What physicists understand that economists don’t

Also in Spectator letters: cash from the EU was Britain’s in the first place; the illiberal left

21 January 2017

9:00 AM

21 January 2017

9:00 AM

Particle of faith

Sir: Fraser Nelson draws our attention to the most worrying aspect of economists getting it wrong, which is their reluctance to recognise it (‘Don’t ask the experts’, 14 January). Some economists, seduced by sophisticated mathematical models, aspire to the status of, say, particle physicists, who can tell us they have found something called the Higgs boson. The fact that we tend to believe the particle physicists despite being more familiar with prices, jobs and buying and selling than with quantum equations comes down to physicists having a long track record of heeding the biologist E.O. Wilson’s advice: ‘Keep in mind that new ideas are commonplace, and almost always wrong.’
Jon Wainwright
London SE5

Health warning

Sir: Rod Liddle lists some of the reasons that have been put forward to account for the current crisis in the NHS and adds another of his own (‘The lies we tell ourselves about the NHS’, 14 January), but short of urging that we don’t give the service any more money, he has no suggestions of how to improve matters.

May I suggest the opposite? Of all the developed countries in Europe, Britain spends the lowest proportion of its GDP on health, and half what the USA does. How can we expect a first-class service if we spend the money elsewhere?
Dr Ian McKee

Illiberal lefties

Sir: Last week’s Spectator (14 January) achieved a remarkable meeting of minds. Your tame leftie (Rod Liddle) and your equally excellent in-house right-wing ideologue (James Delingpole) both excoriated the ‘liberal left’. But they’re both wrong. In its intolerance of views other than its own, its ambivalence about freedom of expression, its assumption that bigger government is better government and its arrogant, self-satisfied hypocrisy, today’s left is anything but liberal.

Fascist may be too strong a word and one that’s been debased as a general term of political abuse (ironically, by the left). But the original fascists, Mussolini and Mosley, began as socialists impatient with the democratic process. At the very least, Rod, James and others, can we please stop calling these people ‘liberal’?
Jeremy Stocker
Willoughby, Warwickshire

Locally sourced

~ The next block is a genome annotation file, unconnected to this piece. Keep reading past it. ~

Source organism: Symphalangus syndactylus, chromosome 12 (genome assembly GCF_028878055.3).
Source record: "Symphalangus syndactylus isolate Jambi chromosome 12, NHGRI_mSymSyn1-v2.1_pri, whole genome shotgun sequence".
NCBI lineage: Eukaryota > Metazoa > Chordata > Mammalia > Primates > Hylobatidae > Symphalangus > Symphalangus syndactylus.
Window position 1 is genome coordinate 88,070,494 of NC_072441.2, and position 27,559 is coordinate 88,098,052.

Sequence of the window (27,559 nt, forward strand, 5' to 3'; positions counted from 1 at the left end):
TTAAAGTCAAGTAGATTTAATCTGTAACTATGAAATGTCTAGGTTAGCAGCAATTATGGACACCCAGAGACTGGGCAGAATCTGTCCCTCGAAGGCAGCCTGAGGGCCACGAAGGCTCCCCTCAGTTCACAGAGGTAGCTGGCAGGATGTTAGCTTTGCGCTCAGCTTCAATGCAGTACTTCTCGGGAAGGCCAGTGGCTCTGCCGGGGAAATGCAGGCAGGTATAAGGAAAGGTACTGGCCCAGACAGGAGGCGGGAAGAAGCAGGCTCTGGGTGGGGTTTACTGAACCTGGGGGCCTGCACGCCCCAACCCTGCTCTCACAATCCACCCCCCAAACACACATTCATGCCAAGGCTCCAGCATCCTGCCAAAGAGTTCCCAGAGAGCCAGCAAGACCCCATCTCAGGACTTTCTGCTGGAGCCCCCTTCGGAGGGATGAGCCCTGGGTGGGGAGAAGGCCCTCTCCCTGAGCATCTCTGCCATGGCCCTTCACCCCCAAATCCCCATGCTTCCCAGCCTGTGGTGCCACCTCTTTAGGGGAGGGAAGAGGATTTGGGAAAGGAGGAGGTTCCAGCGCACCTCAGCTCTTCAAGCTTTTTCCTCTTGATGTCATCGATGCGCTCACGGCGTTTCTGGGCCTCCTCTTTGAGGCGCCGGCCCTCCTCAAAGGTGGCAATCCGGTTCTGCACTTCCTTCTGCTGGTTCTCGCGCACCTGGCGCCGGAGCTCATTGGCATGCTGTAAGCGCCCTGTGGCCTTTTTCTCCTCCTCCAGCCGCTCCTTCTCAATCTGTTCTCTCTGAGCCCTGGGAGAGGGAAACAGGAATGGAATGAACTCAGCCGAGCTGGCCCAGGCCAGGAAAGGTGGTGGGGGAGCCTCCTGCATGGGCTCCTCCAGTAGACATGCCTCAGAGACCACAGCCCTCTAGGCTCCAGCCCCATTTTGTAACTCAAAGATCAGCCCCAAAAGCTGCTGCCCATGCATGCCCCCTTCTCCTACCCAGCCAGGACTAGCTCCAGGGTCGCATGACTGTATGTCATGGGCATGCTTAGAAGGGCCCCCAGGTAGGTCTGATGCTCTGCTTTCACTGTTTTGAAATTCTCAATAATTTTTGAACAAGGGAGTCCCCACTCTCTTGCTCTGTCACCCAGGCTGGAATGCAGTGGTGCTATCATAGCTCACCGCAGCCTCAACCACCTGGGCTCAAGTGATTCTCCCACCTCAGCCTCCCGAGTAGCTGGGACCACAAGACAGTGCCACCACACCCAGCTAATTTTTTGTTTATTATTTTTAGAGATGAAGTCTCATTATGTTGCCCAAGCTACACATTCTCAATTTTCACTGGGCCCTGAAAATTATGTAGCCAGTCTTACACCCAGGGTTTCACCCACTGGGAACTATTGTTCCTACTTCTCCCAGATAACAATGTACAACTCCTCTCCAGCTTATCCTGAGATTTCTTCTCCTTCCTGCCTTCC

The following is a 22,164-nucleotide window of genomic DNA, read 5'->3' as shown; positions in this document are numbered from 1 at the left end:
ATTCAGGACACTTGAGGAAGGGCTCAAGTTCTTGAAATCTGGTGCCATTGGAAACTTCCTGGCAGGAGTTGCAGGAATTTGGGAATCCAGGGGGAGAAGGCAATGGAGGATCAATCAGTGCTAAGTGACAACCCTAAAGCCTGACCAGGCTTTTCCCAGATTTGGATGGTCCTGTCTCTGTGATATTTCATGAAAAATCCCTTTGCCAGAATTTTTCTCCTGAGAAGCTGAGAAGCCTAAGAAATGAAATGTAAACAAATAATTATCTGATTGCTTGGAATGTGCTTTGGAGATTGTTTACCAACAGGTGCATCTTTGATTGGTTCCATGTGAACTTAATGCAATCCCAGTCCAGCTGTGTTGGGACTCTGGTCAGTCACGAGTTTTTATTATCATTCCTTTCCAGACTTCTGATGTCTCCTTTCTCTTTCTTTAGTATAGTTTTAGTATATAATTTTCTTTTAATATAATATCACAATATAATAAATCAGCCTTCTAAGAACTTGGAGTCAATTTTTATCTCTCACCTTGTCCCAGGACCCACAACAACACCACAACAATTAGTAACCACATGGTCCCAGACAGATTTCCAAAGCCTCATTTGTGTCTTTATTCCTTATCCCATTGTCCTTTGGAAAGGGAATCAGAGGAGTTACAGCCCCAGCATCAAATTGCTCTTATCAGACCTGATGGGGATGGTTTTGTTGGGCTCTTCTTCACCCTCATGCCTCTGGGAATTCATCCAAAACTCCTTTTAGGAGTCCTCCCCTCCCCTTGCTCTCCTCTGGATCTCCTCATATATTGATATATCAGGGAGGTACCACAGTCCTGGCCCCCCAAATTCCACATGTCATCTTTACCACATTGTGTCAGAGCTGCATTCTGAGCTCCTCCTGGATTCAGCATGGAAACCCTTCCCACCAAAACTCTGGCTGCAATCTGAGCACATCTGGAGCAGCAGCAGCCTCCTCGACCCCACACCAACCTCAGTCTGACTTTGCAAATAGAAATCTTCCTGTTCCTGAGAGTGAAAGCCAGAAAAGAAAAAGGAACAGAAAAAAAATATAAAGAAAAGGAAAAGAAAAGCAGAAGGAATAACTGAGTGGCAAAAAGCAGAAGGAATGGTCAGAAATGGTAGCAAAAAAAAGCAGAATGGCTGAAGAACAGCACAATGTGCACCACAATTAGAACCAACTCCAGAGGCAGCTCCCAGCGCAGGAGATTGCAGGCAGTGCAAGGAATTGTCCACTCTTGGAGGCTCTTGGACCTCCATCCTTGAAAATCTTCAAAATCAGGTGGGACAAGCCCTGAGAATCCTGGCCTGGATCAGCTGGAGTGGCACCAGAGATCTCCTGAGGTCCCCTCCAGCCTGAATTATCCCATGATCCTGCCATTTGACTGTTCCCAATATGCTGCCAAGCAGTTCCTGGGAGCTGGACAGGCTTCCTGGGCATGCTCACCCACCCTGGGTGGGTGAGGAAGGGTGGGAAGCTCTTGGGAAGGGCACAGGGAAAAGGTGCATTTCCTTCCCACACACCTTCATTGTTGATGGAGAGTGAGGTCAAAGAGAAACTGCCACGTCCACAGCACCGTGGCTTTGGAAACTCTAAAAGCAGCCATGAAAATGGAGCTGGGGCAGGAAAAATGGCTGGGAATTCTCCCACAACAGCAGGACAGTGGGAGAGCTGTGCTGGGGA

Sir: As a professor at King’s College, Christopher Prendergast does it no service as an advertisement for success in imparting the skills of reasoned argument — to adapt the words he uses of Charles Moore (Letters, 14 January). Of course the University of Cambridge has only recently come to rely on running water and electricity, just as it has enjoyed European funding for only 40-odd years. But two points have eluded Professor Prendergast’s less-than-vigilant attention. First, Cambridge has had donors for the whole of its existence, whether those benefactors be monarchs, bishops, nobles, businessmen or ministers of the Crown. Secondly, as the United Kingdom has always been a net donor to the European Union, any money gained by Cambridge from Brussels really comes from British tax revenues. Once departure from the EU is achieved it is to be hoped — if not indeed expected — that this money will come directly from its source rather than through an external organisation.
C.D.C. Armstrong,

Strike a balance

Sir: Your cartoon about a man striking at home (14 January) reminded me of the dilemma clinical psychologists faced in 1984. We were advised by the British Psychological Society that it would be understandable if we wished to take action in support of the miners. However, as professional persons employed in the healthcare sector, we were disbarred from strike action.

The concluding recommendation was that we should do our work as usual, but pretend we were not there. I duly used the unpicketed back gate to my hospital.
Christopher Macy
Consultant clinical psychologist
Wellingore, Lincoln

Dictating taste

William Cook (Arts, 14 January) is right to point out that not all dictators have terrible taste in art — Mussolini certainly did not, at least at first. But he is mistaken in thinking that the Degenerate Art exhibition closed for good in 1937. It in fact toured many other major cities, including Berlin, Hamburg and Vienna, attracting huge crowds. Alas, most spectators came to jeer and mock, as intended by its organisers.

As for the joys of Adolf Ziegler’s ‘Four Elements’: well, even some Nazis sniggered at Ziegler’s boneless nudes, dubbing him ‘Master of the Pubic Hair’. In the end, Hitler had the paintings removed from the walls of the Berghof.
Nigel Rodgers
Berwick St James, Salisbury

It crops up again

Sir: Your recent correspondence regarding maize in Britain (Letters, 31 December) prompts me to promote the wonderfully ‘restored’ Rosslyn Chapel (in Midlothian, near Edinburgh). Here, clear representations of maize are present in the multitude of fine sculptural details (c. 1450), which might celebrate pre-Columbian Viking journeys to North America. The family had strong Orcadian links, with Sir William, the founder of the chapel, being the last St Clair Prince of Orkney.
Philip Bradfield
Dunfermline, Fife

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